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Topher

B206-A Longshaft Question

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Hey Guys,

 

Long time listener, first time caller.

 

I've been working on an old AB206 and am having a hard time removing the hanger bearings that are seated on the rubber sleeves on the longshaft as part of the 3000hrly inspection.

 

They have been on there since Jesus played fullback for Bethlehem and simply don't want to budge.

 

The manual says to push the hanger bearings off as one assembly, with the rubber sleeves sliding along the (clean, lubed) longshaft.

 

Any ideas or past success stories would be very much appreciated.

 

Thanks!

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I would try a heat gun on the old rubber.

It may have been crazy glued in place if it was turning at some point.

lift the edges around the circumference with a rounded pick.

Fab a tool using (2) 2X2, holesaw the middle of the clamped 2x2's with a whole slightly larger than the shaft.

separate the 2x2's and rejoin them near the first (heated)bearing. Place the shaft against a wall protected by a 2x4 and Push on the 2x2's with all your might without flexing the shaft..

I find baby powder works better than lube/soap/water on removal but when reinstalling use soap/water cause the powder works too well and your rubber will rotate after running.

hope some of that helps, have fun.

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Yup, KYJ is the stuff to use. To lift the rubber a bit use a plastic or wooden scraper edge. Work the KY in a bit, and the slide will be great; no need for fancy tooling (usually), but the wooden block idea sounds good :)

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Thanks for the suggestions guys, I'll try the KY. Used Vaseline on the first one and couldn't get it to move. Had to carefully cut a lip off the rubber bushing and peel away the some of the bushing underneath the inner race. Managed to beat the hangar and bushing off but after a lot of effort.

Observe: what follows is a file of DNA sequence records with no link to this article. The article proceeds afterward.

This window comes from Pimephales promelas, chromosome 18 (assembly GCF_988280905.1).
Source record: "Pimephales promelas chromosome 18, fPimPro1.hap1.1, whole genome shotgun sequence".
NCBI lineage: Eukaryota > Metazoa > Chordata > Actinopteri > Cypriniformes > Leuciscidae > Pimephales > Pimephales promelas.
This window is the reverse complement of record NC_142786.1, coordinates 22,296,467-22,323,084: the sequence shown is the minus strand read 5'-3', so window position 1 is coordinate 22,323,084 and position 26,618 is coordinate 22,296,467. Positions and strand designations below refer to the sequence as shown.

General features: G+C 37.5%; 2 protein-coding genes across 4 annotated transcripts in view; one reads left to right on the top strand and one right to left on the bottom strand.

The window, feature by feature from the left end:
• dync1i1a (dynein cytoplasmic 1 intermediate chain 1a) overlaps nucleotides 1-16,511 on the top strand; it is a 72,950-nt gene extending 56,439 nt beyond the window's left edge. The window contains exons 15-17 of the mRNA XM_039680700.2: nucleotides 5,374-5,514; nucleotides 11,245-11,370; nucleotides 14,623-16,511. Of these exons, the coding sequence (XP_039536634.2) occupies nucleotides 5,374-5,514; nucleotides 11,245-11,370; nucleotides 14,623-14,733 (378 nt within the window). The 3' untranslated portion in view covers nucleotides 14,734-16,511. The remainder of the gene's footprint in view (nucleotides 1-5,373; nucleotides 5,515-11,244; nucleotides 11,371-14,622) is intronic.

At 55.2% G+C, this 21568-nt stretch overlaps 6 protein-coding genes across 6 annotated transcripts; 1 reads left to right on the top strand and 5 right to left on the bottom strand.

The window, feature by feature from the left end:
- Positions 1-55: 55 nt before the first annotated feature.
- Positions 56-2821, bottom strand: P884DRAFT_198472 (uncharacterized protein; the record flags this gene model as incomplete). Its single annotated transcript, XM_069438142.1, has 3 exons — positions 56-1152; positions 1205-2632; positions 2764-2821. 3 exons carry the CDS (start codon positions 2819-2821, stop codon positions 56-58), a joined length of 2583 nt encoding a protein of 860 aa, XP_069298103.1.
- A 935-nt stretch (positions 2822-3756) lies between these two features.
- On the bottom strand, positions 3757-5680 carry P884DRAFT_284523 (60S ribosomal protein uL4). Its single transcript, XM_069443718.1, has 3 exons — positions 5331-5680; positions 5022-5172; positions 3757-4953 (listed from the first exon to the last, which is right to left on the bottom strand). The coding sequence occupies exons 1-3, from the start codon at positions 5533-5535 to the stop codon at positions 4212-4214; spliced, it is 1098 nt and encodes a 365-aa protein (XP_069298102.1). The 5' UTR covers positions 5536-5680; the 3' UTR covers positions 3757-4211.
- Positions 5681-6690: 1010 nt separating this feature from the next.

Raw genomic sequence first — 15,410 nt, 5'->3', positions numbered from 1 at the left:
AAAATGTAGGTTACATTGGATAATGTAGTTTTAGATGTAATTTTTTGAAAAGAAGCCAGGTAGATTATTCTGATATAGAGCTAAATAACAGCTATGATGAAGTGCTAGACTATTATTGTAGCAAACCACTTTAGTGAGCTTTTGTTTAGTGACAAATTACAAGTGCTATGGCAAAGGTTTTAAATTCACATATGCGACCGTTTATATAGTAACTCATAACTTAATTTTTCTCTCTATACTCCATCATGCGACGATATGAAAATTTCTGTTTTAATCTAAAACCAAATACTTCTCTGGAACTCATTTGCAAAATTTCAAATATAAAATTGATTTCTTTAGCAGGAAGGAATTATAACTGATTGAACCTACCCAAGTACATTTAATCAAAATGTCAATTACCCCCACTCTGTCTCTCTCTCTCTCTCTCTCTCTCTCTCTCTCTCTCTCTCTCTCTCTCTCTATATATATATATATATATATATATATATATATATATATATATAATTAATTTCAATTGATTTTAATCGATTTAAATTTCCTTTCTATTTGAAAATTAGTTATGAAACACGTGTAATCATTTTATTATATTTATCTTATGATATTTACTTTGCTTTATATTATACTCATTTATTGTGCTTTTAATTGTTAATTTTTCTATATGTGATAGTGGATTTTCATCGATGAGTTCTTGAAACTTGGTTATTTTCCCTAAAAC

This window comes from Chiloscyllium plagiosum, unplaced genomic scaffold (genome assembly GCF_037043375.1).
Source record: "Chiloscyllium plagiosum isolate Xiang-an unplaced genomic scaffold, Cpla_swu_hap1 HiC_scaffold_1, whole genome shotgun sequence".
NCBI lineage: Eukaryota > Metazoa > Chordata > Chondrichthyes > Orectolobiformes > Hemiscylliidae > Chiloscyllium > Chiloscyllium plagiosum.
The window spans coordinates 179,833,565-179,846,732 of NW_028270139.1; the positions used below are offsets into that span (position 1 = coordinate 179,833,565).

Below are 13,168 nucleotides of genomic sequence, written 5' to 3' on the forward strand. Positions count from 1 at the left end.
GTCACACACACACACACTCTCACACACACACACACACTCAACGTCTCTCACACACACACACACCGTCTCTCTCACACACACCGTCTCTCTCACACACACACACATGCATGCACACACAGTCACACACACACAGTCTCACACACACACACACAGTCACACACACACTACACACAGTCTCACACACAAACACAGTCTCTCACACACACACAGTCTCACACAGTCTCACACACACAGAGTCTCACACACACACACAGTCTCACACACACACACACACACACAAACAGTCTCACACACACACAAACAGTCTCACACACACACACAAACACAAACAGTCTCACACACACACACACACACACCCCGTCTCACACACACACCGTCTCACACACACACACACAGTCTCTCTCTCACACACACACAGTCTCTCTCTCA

I thought I'd have to make up a tool to make it a bit easier and prevent any potential damage and Nowhereman's sounds like the trick. All the suggestions are very much appreciated. Cheers!

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Isopropal alcohol works great. It drys with out leaving a residue so the bearings wont spin.

OK

 

But here's another tip. Before you move anything use a sharpie and mark both sides of where the rubber meets the shaft. That way you know where to slide the new ones to. Iso will erase those marks.

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Swede, I'm guessing you use Iso to put them on, not take them off? Or does it also work well for getting them off?

 

As for marking the bearings, I marked the painted floor with a sharpie. At least there's no chance of stuffing that one up.

 

They are some stubborn bushings, I'll try a few different options/lubes and I'll let you know how I go.

 

Thanks again!

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Swede, I'm guessing you use Iso to put them on, not take them off? Or does it also work well for getting them off?

 

As for marking the bearings, I marked the painted floor with a sharpie. At least there's no chance of stuffing that one up.

 

They are some stubborn bushings, I'll try a few different options/lubes and I'll let you know how I go.

 

Thanks again!

 

The previously mentioned special tool (board with hole cut) and hammer gets them loosened and the Iso helps slide them down the shaft. The iso will lget under the rubber so you wont have to lift the edge and possibly damage the shaft.

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